By Raanan Geberer
Brooklyn Daily Eagle
BROOKLYN HEIGHTS — Longtime Brooklyn Heights resident Geraldine Gross, a journalist and fiction writer who was known for her involvement in Jewish affairs, died last month at the age of 86.
Gross came from a poor immigrant family. Her background was in communications, and she worked in the communications departments of Chemical Bank and J.P. Morgan.
Her first book, the novel The Door Between, was published under her maiden name, Geraldine Kitay, in 1959. Her second, The Persecution of Tante Chava and Other Stories, was published in 2001.
When she and her husband, George Gross, got married and moved to Brooklyn Heights in the mid-1970s, they, like many traditionally minded Jewish Heights residents at the time, joined the Kane Street Synagogue even though it was in Cobble Hill.
In an essay she contributed to the synagogue’s anniversary journal in 2001, she remembered that when she joined the synagogue, it only had a part-time rabbi. The neighborhood, she recalled, was somewhat rundown at the time.
She also remembered the changes in the congregation over the years, such as the admission of women as members of the minyan (prayer group) and the decision to let women wear tallaisim (prayer shawls, traditionally reserved for men). Her husband, as a board member, voted for both of these changes.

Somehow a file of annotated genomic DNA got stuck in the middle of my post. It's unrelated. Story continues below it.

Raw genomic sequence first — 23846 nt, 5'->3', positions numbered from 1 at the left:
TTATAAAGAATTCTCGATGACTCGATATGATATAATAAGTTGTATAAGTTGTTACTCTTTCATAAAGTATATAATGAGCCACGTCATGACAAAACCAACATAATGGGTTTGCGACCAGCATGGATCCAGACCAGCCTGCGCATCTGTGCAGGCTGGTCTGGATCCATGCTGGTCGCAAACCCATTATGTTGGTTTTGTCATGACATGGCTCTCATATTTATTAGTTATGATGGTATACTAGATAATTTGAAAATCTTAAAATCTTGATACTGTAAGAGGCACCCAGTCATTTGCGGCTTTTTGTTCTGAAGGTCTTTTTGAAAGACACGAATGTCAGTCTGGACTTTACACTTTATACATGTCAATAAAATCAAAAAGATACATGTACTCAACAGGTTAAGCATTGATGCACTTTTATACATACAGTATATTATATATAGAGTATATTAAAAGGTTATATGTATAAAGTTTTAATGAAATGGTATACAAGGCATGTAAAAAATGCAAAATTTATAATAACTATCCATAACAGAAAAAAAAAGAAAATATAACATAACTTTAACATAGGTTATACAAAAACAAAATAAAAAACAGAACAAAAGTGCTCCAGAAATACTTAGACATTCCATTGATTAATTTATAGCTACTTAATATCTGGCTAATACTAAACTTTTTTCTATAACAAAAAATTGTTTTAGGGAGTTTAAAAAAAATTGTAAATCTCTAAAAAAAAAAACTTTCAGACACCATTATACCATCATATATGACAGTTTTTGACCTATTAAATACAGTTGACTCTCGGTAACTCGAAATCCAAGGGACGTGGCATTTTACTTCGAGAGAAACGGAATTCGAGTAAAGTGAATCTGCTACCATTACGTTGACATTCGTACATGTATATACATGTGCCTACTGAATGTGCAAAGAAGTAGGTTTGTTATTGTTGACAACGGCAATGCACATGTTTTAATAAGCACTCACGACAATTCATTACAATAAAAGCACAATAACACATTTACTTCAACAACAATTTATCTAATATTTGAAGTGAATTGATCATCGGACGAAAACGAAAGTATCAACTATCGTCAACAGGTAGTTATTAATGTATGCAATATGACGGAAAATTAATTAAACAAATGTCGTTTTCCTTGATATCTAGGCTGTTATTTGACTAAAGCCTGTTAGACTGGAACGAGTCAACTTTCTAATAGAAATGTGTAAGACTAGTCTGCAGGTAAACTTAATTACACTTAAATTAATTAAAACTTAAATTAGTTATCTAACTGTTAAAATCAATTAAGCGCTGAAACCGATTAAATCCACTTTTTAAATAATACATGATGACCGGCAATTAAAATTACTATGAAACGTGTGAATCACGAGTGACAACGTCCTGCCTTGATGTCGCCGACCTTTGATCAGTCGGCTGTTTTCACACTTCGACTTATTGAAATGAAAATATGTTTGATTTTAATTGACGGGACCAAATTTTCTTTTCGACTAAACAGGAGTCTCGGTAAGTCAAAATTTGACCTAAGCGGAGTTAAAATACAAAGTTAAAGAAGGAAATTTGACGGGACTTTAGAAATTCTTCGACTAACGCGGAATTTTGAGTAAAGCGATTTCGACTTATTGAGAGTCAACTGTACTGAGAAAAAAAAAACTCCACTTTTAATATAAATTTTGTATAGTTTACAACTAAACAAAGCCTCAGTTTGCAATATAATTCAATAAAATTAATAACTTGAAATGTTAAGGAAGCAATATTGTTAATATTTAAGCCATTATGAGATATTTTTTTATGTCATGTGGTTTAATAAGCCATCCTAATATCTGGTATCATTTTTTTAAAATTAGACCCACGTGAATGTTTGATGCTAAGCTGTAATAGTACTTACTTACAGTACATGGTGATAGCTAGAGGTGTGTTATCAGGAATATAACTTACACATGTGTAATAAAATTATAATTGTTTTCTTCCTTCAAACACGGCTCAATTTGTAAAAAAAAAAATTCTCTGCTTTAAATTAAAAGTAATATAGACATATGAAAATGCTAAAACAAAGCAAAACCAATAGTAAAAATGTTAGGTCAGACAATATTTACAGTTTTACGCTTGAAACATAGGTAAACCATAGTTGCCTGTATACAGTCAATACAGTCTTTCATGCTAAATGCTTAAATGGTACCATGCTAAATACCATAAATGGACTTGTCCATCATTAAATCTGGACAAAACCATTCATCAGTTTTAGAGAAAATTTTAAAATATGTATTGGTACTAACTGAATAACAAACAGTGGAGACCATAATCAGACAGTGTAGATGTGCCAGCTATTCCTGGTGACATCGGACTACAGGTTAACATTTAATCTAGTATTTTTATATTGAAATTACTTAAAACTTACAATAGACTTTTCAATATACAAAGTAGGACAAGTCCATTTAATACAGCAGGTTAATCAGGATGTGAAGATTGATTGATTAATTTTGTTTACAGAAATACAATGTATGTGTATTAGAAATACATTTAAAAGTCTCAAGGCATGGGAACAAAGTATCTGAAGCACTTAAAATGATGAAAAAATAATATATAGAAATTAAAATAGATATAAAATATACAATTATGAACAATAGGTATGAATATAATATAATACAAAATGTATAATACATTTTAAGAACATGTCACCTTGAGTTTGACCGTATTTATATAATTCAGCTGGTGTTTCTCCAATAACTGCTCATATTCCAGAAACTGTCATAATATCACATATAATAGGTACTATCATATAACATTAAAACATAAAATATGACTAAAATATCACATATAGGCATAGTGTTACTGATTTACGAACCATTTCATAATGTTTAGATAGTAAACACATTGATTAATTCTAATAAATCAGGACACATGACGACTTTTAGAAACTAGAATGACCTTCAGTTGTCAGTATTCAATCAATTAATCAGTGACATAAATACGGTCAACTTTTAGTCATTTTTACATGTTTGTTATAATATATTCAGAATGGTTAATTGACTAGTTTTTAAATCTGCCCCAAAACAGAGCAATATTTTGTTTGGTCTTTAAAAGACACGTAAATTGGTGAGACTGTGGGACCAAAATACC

She soon became the publicist for the synagogue. When the Kane Street Synagogue hired its first female rabbi, Debra Cantor, in 1988 — a move that was still fairly unusual at the time — Gross alerted the city’s newspapers, and the religion editor for The New York Times interviewed Cantor.
From there, she started writing freelance articles and occasional columns for the New York Jewish Week, at first about members of the synagogue but later about Brooklyn in general.
“She wrote mainly about Downtown, Cobble Hill, the Heights,” recalls Adam Dickter, assistant managing editor of the New York Jewish Week, who said she was active in the 1990s and early 2000s. “She had the energy of someone half her age. I was sorry to hear that she passed away.”
Rabbi Samuel Weintraub of the Kane Street Synagogue told the Eagle, “She was an important part of our community. She had a great openness toward people of all backgrounds. She had a passionate and deep-seated sense of social justice, and I think that through her writings she tried to act out her convictions, which were to make people both informed and connected.”
Friends of hers are planning a memorial service and gathering at the Kane Street Synagogue, tentatively scheduled for Monday, Feb. 27, at 7 p.m.